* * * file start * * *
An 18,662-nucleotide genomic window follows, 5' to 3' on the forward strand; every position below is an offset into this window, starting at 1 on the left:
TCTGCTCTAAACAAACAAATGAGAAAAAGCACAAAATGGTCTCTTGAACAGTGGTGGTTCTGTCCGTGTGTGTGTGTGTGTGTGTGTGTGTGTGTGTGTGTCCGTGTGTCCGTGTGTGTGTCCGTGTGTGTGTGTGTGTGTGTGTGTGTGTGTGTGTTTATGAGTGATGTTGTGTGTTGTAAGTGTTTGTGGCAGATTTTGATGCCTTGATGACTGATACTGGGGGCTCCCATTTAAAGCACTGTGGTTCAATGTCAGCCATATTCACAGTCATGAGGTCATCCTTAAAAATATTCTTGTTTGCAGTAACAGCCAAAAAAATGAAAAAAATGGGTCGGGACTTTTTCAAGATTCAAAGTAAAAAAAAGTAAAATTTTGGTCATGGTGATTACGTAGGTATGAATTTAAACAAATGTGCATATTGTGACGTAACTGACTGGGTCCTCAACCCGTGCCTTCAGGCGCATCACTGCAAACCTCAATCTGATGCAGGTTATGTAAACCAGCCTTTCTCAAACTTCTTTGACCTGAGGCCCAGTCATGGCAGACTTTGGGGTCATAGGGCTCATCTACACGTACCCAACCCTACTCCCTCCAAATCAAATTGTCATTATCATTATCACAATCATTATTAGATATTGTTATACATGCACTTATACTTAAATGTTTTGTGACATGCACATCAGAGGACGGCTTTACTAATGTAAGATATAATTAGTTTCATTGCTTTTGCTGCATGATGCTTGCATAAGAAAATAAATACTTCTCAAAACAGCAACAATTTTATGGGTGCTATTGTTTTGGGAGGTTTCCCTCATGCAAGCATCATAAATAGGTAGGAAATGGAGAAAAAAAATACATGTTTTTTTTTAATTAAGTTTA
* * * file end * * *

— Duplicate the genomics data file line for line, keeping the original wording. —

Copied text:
An 18,662-nucleotide genomic window follows, 5' to 3' on the forward strand; every position below is an offset into this window, starting at 1 on the left:
TCTGCTCTAAACAAACAAATGAGAAAAAGCACAAAATGGTCTCTTGAACAGTGGTGGTTCTGTCCGTGTGTGTGTGTGTGTGTGTGTGTGTGTGTGTGTGTCCGTGTGTCCGTGTGTGTGTCCGTGTGTGTGTGTGTGTGTGTGTGTGTGTGTGTGTTTATGAGTGATGTTGTGTGTTGTAAGTGTTTGTGGCAGATTTTGATGCCTTGATGACTGATACTGGGGGCTCCCATTTAAAGCACTGTGGTTCAATGTCAGCCATATTCACAGTCATGAGGTCATCCTTAAAAATATTCTTGTTTGCAGTAACAGCCAAAAAAATGAAAAAAATGGGTCGGGACTTTTTCAAGATTCAAAGTAAAAAAAAGTAAAATTTTGGTCATGGTGATTACGTAGGTATGAATTTAAACAAATGTGCATATTGTGACGTAACTGACTGGGTCCTCAACCCGTGCCTTCAGGCGCATCACTGCAAACCTCAATCTGATGCAGGTTATGTAAACCAGCCTTTCTCAAACTTCTTTGACCTGAGGCCCAGTCATGGCAGACTTTGGGGTCATAGGGCTCATCTACACGTACCCAACCCTACTCCCTCCAAATCAAATTGTCATTATCATTATCACAATCATTATTAGATATTGTTATACATGCACTTATACTTAAATGTTTTGTGACATGCACATCAGAGGACGGCTTTACTAATGTAAGATATAATTAGTTTCATTGCTTTTGCTGCATGATGCTTGCATAAGAAAATAAATACTTCTCAAAACAGCAACAATTTTATGGGTGCTATTGTTTTGGGAGGTTTCCCTCATGCAAGCATCATAAATAGGTAGGAAATGGAGAAAAAAAATACATGTTTTTTTTTAATTAAGTTTA